Unfortunately, success did not come immediately. Wiltshire arrived in the United States just as “Star Wars” launched and challenged the longstanding popularity of Westerns. However, his first achievement was the training and riding of a horse in a Marlboro commercial. Then he connected with Budweiser and for decades trained the Clydesdale horses in their commercials. He was probably behind the scene of the Budweiser commercial during the Super Bowl on Saturday. Wiltshire also fulfilled his dream of working in the movies including “Django Unchained.”

In the process of doing my research, I checked into Wiltshire’s net worth. I don’t know how reliable the sources are, but one site said $8 million and another $10 million. I chuckle at the thought of his grandfather learning this after telling him “You will amount to nothing.” There is also no reliable source for his birth date, but he must be somewhere in his 60s.


Wiltshire Training

I am about to watch this documentary for the fourth time in an effort to make sure I have dialog and detail down correctly, but I think I will probably watch it yet again. It’s hard to explain, but it’s a comforting, kind of therapeutic, experience. The beautiful landscapes and the way the horses and Wiltshire relate to each other are fascinating. I think the latter reveals a human potential for an awakening of consciousness that rarely manifests. It is a nice resting point for humanity at a crossroad.

In closing, I realize that I’ve shared a lot, but there is much more for other viewers to enjoy in a unique and personal way. And by the way, I found a site, EQ Living (Equestrian Living), providing a stream of years of the Budweiser Super Bowl Clydesdale commercials with which Wiltshire was involved. The site won’t give a link to those who are not subscribers. However, you can put https://eqliving.com/cant-get-enough-of-the-budweiser-clydesdales/ in your browser to watch them. I bet you’ll get a real kick out of the experience.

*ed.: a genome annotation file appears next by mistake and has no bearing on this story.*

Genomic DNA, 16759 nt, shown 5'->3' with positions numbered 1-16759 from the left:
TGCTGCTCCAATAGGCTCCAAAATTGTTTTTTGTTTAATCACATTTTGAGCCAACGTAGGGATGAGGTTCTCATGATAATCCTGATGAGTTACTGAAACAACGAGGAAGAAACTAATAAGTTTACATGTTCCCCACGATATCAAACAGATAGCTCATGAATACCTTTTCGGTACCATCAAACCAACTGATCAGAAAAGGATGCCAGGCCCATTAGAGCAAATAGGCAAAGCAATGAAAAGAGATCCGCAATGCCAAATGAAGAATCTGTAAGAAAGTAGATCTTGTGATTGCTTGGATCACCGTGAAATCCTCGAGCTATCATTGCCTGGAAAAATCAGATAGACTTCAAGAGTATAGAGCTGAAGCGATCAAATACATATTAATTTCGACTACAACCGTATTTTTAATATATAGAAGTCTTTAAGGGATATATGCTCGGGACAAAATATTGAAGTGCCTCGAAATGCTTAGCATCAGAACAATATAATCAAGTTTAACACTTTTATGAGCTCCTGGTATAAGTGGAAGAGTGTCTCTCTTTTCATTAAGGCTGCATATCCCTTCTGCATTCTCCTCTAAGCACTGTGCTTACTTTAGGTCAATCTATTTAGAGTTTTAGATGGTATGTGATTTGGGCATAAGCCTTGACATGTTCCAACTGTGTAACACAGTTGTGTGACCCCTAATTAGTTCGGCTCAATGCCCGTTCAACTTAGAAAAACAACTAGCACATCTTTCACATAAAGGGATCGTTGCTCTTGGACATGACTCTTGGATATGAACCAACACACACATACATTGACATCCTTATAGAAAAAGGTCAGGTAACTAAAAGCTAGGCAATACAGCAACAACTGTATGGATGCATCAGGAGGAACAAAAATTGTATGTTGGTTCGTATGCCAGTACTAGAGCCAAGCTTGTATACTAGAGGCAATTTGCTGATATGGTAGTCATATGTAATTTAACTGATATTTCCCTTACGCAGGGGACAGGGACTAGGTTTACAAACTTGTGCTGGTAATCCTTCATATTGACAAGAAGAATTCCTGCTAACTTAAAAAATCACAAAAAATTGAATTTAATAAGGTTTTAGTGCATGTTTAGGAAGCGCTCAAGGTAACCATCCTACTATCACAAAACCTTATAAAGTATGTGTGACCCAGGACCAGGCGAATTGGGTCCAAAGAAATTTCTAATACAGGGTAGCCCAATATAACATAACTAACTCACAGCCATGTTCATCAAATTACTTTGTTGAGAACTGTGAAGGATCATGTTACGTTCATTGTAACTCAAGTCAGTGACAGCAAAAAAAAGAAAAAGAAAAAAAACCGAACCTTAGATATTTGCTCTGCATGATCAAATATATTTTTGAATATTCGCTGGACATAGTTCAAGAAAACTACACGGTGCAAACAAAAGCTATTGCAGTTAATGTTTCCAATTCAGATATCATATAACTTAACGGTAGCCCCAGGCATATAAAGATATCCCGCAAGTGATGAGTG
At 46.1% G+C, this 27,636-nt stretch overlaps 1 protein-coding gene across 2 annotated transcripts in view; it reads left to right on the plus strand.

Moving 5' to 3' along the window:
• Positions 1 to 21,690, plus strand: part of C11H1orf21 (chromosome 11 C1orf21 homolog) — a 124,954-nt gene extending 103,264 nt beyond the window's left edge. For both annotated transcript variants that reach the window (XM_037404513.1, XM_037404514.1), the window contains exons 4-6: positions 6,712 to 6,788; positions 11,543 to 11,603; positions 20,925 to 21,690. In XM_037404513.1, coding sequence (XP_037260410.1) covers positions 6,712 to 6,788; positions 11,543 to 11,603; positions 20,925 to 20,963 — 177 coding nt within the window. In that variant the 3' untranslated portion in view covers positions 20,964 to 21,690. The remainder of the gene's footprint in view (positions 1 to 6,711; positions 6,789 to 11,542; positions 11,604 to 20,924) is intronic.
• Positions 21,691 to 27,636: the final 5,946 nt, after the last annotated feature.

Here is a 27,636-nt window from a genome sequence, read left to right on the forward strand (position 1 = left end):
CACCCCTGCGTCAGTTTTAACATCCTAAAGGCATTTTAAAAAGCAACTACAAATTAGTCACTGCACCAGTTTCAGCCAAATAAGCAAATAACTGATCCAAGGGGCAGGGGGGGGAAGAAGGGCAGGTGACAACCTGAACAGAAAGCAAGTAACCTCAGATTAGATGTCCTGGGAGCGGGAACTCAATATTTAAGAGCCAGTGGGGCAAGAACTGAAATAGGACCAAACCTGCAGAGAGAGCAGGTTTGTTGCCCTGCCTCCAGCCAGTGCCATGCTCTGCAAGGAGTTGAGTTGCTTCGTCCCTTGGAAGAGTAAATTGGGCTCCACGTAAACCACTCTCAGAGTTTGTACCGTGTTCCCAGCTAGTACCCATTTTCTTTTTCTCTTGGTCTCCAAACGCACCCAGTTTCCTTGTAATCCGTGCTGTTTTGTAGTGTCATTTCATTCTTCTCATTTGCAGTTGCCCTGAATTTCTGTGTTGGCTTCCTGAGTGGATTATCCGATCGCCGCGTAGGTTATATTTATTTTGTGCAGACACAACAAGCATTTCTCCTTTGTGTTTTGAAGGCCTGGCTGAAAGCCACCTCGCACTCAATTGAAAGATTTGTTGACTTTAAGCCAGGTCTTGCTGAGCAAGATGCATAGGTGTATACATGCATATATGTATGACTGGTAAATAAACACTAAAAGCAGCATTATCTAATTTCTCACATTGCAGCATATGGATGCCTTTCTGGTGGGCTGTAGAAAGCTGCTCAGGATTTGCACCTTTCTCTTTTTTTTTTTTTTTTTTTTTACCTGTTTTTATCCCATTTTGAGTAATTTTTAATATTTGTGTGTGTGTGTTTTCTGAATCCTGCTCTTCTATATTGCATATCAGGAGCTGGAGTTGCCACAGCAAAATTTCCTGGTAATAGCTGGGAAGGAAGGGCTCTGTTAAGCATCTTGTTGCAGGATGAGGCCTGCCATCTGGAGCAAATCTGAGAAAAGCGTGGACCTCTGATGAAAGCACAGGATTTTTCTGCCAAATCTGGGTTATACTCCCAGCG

6 Responses to “A Cowboy to the Rescue”

  1. Barbara Conkey

    Thank goodness for grandmother’s, wisdom for all of us.
    looking forward to watching the movie

  2. Margaret Heath

    Your piece amounts to a “hook.” It’s hooked us into looking forward to watching the film.
    You’ve conveyed Robin Wiltshire’s history in such an interesting and sensitive way. Well done.

  3. Rose

    Absolutely beautiful article, Ellen~I am an avid movie buff of quality movies, series of all kinds so based on your riveting description, I will make this a must-see! Thank you again for this up-lifting story~

  4. Lrs

    Can’t wait to watch it. Tomorrow Pat and I head out to the southwest cowboy poetry gathering in Alpine Texas. One of these days you must join us. You can Google it to find out when it will be in 2023. To participate, a poet must be working with livestock. There are men and women Cowboys either recite or sing their poems. They are all about the cowboy life.

  5. Liz

    What a wonderful piece this is, Ellen. Your enthusiasm and sense of enlightenment shine through and make me want to watch this film. I had read about it in the NY Times, but that piece didn’t convey what you have managed to do here. Thank you so much for this!